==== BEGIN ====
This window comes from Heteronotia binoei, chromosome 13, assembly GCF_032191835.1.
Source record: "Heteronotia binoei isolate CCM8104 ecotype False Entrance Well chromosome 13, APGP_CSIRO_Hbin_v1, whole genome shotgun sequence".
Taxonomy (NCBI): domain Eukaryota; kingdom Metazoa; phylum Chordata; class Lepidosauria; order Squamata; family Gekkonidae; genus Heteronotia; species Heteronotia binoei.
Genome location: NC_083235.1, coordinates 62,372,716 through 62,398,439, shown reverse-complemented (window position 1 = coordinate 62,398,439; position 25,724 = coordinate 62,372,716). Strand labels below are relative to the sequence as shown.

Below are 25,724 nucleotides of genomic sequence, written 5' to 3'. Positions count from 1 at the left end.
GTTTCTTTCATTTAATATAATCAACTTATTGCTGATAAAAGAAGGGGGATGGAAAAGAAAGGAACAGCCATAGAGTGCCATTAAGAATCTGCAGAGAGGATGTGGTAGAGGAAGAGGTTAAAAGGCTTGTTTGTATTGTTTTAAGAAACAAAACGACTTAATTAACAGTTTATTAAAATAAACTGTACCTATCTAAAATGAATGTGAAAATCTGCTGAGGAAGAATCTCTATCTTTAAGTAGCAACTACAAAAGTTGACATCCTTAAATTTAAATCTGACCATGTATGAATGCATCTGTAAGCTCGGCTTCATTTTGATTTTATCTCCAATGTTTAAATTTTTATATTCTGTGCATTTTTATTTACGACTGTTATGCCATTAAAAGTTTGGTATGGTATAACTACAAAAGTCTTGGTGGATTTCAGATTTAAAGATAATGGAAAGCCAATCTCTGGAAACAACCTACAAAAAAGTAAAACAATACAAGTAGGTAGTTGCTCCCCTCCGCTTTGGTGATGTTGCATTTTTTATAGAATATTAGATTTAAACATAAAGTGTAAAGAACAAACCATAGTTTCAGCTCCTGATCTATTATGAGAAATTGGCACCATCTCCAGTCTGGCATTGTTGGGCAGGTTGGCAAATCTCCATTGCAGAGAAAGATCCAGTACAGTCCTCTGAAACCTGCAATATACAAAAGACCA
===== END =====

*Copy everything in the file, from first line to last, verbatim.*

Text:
This window comes from Heteronotia binoei, chromosome 13, assembly GCF_032191835.1.
Source record: "Heteronotia binoei isolate CCM8104 ecotype False Entrance Well chromosome 13, APGP_CSIRO_Hbin_v1, whole genome shotgun sequence".
Taxonomy (NCBI): domain Eukaryota; kingdom Metazoa; phylum Chordata; class Lepidosauria; order Squamata; family Gekkonidae; genus Heteronotia; species Heteronotia binoei.
Genome location: NC_083235.1, coordinates 62,372,716 through 62,398,439, shown reverse-complemented (window position 1 = coordinate 62,398,439; position 25,724 = coordinate 62,372,716). Strand labels below are relative to the sequence as shown.

Below are 25,724 nucleotides of genomic sequence, written 5' to 3'. Positions count from 1 at the left end.
GTTTCTTTCATTTAATATAATCAACTTATTGCTGATAAAAGAAGGGGGATGGAAAAGAAAGGAACAGCCATAGAGTGCCATTAAGAATCTGCAGAGAGGATGTGGTAGAGGAAGAGGTTAAAAGGCTTGTTTGTATTGTTTTAAGAAACAAAACGACTTAATTAACAGTTTATTAAAATAAACTGTACCTATCTAAAATGAATGTGAAAATCTGCTGAGGAAGAATCTCTATCTTTAAGTAGCAACTACAAAAGTTGACATCCTTAAATTTAAATCTGACCATGTATGAATGCATCTGTAAGCTCGGCTTCATTTTGATTTTATCTCCAATGTTTAAATTTTTATATTCTGTGCATTTTTATTTACGACTGTTATGCCATTAAAAGTTTGGTATGGTATAACTACAAAAGTCTTGGTGGATTTCAGATTTAAAGATAATGGAAAGCCAATCTCTGGAAACAACCTACAAAAAAGTAAAACAATACAAGTAGGTAGTTGCTCCCCTCCGCTTTGGTGATGTTGCATTTTTTATAGAATATTAGATTTAAACATAAAGTGTAAAGAACAAACCATAGTTTCAGCTCCTGATCTATTATGAGAAATTGGCACCATCTCCAGTCTGGCATTGTTGGGCAGGTTGGCAAATCTCCATTGCAGAGAAAGATCCAGTACAGTCCTCTGAAACCTGCAATATACAAAAGACCA